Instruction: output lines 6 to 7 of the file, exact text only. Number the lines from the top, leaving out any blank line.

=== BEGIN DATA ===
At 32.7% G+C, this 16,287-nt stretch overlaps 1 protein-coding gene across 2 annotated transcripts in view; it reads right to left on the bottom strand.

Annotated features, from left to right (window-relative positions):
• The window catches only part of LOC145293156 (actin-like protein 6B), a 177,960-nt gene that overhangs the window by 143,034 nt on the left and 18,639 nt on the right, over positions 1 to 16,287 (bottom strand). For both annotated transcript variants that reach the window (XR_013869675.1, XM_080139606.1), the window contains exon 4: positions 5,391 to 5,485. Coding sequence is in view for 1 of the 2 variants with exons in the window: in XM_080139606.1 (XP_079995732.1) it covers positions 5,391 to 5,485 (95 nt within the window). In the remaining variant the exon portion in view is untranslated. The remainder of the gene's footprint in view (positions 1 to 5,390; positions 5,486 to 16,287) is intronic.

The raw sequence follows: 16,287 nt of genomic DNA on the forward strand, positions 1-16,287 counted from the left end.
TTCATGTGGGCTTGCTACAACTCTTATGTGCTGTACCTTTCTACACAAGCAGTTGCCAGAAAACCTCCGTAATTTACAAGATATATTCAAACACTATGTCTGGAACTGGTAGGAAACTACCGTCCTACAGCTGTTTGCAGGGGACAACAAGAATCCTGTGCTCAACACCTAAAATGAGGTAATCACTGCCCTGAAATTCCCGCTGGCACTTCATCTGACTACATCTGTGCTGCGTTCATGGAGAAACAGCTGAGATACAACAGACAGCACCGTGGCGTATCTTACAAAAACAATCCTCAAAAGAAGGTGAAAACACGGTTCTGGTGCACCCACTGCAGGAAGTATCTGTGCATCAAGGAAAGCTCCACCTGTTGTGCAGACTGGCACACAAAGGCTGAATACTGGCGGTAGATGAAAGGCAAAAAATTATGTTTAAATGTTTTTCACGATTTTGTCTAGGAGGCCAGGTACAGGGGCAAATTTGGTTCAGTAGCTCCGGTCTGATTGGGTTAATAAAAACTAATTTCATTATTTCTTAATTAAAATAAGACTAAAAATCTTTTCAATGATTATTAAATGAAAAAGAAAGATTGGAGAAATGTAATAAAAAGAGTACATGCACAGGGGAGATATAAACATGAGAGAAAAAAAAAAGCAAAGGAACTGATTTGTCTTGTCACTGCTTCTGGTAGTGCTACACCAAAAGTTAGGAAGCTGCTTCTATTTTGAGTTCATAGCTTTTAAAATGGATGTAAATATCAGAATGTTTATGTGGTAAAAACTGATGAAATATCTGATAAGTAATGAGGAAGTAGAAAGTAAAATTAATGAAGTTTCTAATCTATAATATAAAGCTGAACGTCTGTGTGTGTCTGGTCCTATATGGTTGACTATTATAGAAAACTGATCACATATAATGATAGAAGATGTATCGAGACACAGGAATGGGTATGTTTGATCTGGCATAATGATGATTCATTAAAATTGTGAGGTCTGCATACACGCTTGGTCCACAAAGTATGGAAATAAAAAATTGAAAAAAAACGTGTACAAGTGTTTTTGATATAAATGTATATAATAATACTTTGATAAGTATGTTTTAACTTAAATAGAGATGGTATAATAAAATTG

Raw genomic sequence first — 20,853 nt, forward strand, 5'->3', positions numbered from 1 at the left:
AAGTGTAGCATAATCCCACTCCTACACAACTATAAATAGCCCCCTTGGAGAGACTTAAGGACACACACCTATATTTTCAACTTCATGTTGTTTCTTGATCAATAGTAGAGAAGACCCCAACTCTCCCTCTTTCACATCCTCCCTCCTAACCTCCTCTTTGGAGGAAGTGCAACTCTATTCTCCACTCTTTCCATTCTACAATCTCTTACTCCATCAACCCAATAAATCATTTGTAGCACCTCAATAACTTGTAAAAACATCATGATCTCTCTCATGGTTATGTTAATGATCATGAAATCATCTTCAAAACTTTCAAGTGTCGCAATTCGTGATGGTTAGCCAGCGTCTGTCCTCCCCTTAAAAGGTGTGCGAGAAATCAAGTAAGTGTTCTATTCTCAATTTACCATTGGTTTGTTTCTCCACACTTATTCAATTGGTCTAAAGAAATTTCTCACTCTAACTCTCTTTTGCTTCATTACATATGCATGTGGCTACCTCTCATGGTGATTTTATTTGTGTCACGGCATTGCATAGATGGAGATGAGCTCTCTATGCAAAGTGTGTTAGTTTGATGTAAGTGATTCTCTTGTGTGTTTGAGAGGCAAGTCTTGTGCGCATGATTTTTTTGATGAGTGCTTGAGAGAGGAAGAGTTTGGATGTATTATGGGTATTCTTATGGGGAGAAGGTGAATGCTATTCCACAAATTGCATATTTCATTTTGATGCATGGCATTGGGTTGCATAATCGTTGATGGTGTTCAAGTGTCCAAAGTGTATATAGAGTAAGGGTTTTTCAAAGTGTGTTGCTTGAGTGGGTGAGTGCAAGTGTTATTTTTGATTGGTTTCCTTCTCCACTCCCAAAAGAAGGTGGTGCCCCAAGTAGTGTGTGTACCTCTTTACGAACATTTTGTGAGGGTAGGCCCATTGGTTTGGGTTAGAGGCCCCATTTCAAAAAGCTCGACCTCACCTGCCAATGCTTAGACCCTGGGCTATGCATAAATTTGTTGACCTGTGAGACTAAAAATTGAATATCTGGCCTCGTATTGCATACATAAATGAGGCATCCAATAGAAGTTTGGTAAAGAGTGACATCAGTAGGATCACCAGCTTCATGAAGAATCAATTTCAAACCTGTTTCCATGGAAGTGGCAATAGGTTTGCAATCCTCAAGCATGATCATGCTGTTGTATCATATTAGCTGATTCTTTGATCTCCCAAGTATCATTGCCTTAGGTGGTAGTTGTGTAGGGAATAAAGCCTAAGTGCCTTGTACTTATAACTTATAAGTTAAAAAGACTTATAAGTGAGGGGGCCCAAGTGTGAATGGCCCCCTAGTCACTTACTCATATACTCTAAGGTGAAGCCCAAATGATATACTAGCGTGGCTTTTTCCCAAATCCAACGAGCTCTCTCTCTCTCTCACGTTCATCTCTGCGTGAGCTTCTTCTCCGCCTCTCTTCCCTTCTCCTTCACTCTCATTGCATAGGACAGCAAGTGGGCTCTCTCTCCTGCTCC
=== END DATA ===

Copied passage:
Raw genomic sequence first — 20,853 nt, forward strand, 5'->3', positions numbered from 1 at the left:
AAGTGTAGCATAATCCCACTCCTACACAACTATAAATAGCCCCCTTGGAGAGACTTAAGGACACACACCTATATTTTCAACTTCATGTTGTTTCTTGATCAATAGTAGAGAAGACCCCAACTCTCCCTCTTTCACATCCTCCCTCCTAACCTCCTCTTTGGAGGAAGTGCAACTCTATTCTCCACTCTTTCCATTCTACAATCTCTTACTCCATCAACCCAATAAATCATTTGTAGCACCTCAATAACTTGTAAAAACATCATGATCTCTCTCATGGTTATGTTAATGATCATGAAATCATCTTCAAAACTTTCAAGTGTCGCAATTCGTGATGGTTAGCCAGCGTCTGTCCTCCCCTTAAAAGGTGTGCGAGAAATCAAGTAAGTGTTCTATTCTCAATTTACCATTGGTTTGTTTCTCCACACTTATTCAATTGGTCTAAAGAAATTTCTCACTCTAACTCTCTTTTGCTTCATTACATATGCATGTGGCTACCTCTCATGGTGATTTTATTTGTGTCACGGCATTGCATAGATGGAGATGAGCTCTCTATGCAAAGTGTGTTAGTTTGATGTAAGTGATTCTCTTGTGTGTTTGAGAGGCAAGTCTTGTGCGCATGATTTTTTTGATGAGTGCTTGAGAGAGGAAGAGTTTGGATGTATTATGGGTATTCTTATGGGGAGAAGGTGAATGCTATTCCACAAATTGCATATTTCATTTTGATGCATGGCATTGGGTTGCATAATCGTTGATGGTGTTCAAGTGTCCAAAGTGTATATAGAGTAAGGGTTTTTCAAAGTGTGTTGCTTGAGTGGGTGAGTGCAAGTGTTATTTTTGATTGGTTTCCTTCTCCACTCCCAAAAGAAGGTGGTGCCCCAAGTAGTGTGTGTACCTCTTTACGAACATTTTGTGAGGGTAGGCCCATTGGTTTGGGTTAGAGGCCCCATTTCAAAAAGCTCGACCTCACCTGCCAATGCTTAGACCCTGGGCTATGCATAAATTTGTTGACCTGTGAGACTAAAAATTGAATATCTGGCCTCGTATTGCATACATAAATGAGGCATCCAATAGAAGTTTGGTAAAGAGTGACATCAGTAGGATCACCAGCTTCATGAAGAATCAATTTCAAACCTGTTTCCATGGAAGTGGCAATAGGTTTGCAATCCTCAAGCATGATCATGCTGTTGTATCATATTAGCTGATTCTTTGATCTCCCAAGTATCATTGCCTTAGGTGGTAGTTGTGTAGGGAATAAAGCCTAAGTGCCTTGTACTTATAACTTATAAGTTAAAAAGACTTATAAGTGAGGGGGCCCAAGTGTGAATGGCCCCCTAGTCACTTACTCATATACTCTAAGGTGAAGCCCAAATGATATACTAGCGTGGCTTTTTCCCAAATCCAACGAGCTCTCTCTCTCTCTCACGTTCATCTCTGCGTGAGCTTCTTCTCCGCCTCTCTTCCCTTCTCCTTCACTCTCATTGCATAGGACAGCAAGTGGGCTCTCTCTCCTGCTCC